I have spent too much time on the news this week, reading of men trying to defend the indefensible, thinking about forces that shape the natural world—water, ice, wind, time—how a mountain can become a hill, then a gully, perhaps someday even a crevasse that opens up a space between other spaces, land divided from land. How someone might someday stand on a future shoreline, watch things retreat with tides.
And I have been thinking too of the sharp pressure that eventually turns coal into diamonds. The layers an oyster builds up over a piece of sand until it becomes a pearl, how we too as people are like that, an accumulation of things, of experiences, memories layering like sediment in our souls until we become not people, but person. A singular I orbiting near other singular I’s, sometimes sharing in their nearness, but never occupying the same exact spaces in our heads, in our hearts, even when we are sharing the nearness of our bodies, even when willingly sharing our bodies themselves.
Of those forces that shape the earth, many of them are violent—cosmic collisions, earthquakes, volcanoes. Human history too, often shaped by violent forces. Over the years I have thought of the way a wolf can wear the clothes of a man, have those same big paws, those same bright eyes, the way they can tear open to the meat of things.
I know that there are women who can be wolves, but the story, as we first learned it, centers around a girl, and my personal history is littered with them, all those women treated like prey, walking around and running into wolves in the dark, in the day, in their own homes, in the bright lit open spaces as well as in the shadows.
The biggest lie that story tells is the one at the end where the woodcutter uses his axe to split the wolf in half and the girl emerges from the belly of the wolf unscathed. The idea that one can be birthed a second time out of violence and remain uninjured—that is the lie. There is a before self and there is an after self, but they are not the same.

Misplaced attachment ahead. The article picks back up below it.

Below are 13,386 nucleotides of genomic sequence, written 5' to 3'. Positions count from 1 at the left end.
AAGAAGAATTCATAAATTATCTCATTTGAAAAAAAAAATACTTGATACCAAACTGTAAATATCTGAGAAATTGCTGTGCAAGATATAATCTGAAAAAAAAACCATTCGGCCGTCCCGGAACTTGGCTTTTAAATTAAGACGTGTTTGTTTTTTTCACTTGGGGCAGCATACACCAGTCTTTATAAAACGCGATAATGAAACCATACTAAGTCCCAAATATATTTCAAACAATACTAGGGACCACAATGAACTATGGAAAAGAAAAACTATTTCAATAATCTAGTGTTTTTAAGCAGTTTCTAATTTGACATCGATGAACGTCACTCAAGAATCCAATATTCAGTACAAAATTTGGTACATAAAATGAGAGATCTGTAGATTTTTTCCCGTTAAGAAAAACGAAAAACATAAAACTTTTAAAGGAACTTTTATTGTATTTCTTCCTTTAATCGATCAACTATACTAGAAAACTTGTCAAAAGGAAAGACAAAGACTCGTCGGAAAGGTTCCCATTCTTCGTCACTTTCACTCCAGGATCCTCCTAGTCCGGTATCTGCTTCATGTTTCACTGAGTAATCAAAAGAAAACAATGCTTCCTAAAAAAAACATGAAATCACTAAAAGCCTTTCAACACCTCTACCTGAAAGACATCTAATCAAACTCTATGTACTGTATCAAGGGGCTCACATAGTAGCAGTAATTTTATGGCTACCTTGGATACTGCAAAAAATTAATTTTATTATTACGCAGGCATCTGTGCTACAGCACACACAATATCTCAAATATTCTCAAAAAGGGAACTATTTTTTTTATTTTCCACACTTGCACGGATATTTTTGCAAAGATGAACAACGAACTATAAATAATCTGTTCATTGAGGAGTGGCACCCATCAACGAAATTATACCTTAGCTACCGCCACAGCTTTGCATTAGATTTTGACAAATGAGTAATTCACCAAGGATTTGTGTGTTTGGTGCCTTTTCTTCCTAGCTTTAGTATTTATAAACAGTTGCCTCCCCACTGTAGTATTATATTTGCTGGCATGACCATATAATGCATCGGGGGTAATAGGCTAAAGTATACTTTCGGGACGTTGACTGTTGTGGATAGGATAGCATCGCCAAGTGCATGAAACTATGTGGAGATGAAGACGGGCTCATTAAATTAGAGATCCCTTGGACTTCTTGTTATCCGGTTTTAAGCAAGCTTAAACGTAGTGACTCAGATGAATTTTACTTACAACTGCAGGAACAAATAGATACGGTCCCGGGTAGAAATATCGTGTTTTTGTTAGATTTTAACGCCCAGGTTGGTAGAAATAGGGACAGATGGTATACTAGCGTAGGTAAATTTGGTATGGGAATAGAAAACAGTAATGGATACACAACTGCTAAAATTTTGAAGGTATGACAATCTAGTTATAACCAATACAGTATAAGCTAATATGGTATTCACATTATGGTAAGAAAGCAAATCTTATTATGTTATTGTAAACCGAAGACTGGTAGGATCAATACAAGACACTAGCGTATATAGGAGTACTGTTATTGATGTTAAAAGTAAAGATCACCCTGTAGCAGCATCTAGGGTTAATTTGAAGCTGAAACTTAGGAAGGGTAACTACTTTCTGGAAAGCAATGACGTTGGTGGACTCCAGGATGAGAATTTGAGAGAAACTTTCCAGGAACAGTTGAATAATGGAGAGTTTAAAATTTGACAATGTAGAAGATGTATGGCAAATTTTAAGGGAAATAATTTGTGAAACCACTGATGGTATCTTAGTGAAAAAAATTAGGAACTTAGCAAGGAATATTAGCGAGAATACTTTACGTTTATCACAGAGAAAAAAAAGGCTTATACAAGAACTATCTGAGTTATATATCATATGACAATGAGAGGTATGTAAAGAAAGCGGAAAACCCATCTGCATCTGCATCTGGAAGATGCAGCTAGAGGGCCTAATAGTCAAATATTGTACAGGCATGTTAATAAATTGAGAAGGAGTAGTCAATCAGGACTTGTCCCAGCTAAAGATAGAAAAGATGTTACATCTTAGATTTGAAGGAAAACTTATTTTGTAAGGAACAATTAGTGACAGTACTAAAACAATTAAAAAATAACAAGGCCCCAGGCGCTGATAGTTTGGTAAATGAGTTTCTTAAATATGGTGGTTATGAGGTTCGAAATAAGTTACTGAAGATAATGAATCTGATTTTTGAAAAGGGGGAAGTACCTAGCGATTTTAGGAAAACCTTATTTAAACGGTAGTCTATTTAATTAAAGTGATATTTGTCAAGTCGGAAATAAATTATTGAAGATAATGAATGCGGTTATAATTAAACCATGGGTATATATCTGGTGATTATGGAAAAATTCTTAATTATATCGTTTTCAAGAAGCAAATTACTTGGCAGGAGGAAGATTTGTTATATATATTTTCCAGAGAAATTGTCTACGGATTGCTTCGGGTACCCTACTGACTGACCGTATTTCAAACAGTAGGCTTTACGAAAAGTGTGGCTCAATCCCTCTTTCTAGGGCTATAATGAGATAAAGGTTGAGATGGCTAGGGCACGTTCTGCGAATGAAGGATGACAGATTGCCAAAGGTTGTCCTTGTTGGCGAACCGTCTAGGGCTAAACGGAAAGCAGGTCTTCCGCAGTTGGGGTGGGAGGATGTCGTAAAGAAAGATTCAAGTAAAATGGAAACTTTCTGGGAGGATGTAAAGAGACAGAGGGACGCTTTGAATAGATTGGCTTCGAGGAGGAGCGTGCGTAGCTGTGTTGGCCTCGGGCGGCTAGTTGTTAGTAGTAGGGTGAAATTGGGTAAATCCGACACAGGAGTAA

An article I read on the forces shaping the earth spoke of how the “solar system’s formation debris gradually bec[ame] scooped up” by other worlds, helping to build them, how meteors crashing into earth may have delivered important carbon and water, how even volcanoes shaped the atmosphere we need to breathe. It argued that what we now deem as essential elements for both creating and sustaining human life would not have been possible without these violent forces. Maybe not. But once we had dinosaurs, large as houses, with long necks, claws meant to rend, even club-like tails to crush—powerful, immense beings whose bodies we are still endlessly trying to put back together, to explain all the ways in which we find them broken.
For all the women who turned corners, then turned heads, then turned to find themselves tunneling out of old selves, standing on the shores of old selves, watching the old selves as if from a distance, as if on another continent entirely—I see you. I see the bright hard hurt of demarcation, the line between the before and the after. Remember that you can’t be claimed, that you may be orbited once or twice a millennia by wolves but that you occupy your own space. A kind of country. A singular I. That in the end you survived your violent forces. That the dinosaurs did not.